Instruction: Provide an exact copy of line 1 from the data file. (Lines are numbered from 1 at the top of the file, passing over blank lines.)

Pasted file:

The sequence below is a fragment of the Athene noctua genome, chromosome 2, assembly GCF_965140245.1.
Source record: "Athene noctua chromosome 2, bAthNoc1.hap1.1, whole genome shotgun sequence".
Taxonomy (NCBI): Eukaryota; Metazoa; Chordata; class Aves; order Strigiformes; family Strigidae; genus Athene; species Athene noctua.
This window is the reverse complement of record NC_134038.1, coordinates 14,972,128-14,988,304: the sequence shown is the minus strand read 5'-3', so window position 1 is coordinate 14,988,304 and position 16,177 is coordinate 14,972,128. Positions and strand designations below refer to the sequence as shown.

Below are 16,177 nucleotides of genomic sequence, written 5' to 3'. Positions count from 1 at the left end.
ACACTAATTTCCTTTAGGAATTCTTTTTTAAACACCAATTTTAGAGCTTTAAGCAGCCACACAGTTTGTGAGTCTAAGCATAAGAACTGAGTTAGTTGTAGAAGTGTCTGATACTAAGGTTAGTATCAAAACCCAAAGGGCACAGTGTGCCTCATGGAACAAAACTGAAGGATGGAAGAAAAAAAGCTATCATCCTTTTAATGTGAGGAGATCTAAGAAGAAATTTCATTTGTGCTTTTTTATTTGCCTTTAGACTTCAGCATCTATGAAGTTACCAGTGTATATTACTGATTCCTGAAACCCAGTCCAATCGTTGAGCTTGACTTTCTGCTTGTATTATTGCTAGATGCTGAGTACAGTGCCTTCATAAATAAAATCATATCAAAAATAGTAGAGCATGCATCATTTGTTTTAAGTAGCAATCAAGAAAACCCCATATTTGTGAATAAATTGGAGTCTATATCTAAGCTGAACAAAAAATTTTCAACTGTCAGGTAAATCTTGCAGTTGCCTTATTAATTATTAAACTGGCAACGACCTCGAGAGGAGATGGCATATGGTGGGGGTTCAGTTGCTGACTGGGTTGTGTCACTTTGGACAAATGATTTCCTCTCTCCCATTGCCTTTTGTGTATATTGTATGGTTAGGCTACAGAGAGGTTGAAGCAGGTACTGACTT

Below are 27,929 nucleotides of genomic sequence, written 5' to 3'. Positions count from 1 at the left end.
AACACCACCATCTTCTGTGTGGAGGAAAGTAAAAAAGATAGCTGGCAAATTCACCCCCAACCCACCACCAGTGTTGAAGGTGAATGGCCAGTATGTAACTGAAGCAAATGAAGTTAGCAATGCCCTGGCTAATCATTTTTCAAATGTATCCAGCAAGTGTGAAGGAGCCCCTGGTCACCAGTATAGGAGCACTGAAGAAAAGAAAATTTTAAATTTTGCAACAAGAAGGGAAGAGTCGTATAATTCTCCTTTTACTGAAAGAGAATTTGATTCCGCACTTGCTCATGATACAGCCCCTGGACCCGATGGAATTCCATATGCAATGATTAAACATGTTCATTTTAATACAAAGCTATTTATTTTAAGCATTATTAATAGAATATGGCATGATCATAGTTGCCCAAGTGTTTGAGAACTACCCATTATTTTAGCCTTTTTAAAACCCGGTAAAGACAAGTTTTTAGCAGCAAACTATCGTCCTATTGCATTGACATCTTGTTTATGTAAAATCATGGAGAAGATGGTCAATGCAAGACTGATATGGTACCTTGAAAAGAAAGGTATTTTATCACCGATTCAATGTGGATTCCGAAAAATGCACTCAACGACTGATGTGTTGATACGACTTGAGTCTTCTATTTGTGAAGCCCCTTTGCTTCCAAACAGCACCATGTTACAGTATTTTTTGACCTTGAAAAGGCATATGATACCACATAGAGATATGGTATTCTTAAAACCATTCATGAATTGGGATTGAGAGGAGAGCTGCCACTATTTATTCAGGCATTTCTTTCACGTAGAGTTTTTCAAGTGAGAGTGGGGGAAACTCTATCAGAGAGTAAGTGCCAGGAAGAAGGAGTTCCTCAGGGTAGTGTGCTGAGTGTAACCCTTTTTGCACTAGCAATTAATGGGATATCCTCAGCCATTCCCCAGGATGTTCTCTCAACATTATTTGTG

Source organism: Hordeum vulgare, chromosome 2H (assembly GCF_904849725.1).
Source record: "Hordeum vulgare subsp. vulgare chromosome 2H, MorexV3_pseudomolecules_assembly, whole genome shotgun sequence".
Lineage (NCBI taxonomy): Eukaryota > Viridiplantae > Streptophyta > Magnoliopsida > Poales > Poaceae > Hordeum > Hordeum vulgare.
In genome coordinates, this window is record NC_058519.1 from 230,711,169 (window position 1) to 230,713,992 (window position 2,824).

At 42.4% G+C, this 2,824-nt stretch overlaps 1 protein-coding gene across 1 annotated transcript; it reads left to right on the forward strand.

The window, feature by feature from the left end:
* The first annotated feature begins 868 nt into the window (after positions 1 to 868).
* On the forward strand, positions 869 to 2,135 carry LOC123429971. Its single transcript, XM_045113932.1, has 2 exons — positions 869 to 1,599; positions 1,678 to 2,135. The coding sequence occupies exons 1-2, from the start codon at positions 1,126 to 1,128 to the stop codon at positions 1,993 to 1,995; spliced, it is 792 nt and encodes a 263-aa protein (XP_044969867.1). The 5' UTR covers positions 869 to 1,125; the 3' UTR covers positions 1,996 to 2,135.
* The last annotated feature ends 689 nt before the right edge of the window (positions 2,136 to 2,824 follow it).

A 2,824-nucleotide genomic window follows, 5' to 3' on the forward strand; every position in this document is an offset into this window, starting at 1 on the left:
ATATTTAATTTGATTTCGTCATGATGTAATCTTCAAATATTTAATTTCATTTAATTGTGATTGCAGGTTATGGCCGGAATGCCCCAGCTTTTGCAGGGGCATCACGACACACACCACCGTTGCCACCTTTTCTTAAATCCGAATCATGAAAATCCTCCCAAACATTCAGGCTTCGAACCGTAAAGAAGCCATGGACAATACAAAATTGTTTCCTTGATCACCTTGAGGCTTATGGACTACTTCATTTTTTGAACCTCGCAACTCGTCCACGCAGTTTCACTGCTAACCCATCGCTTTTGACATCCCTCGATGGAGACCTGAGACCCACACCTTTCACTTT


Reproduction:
The sequence below is a fragment of the Athene noctua genome, chromosome 2, assembly GCF_965140245.1.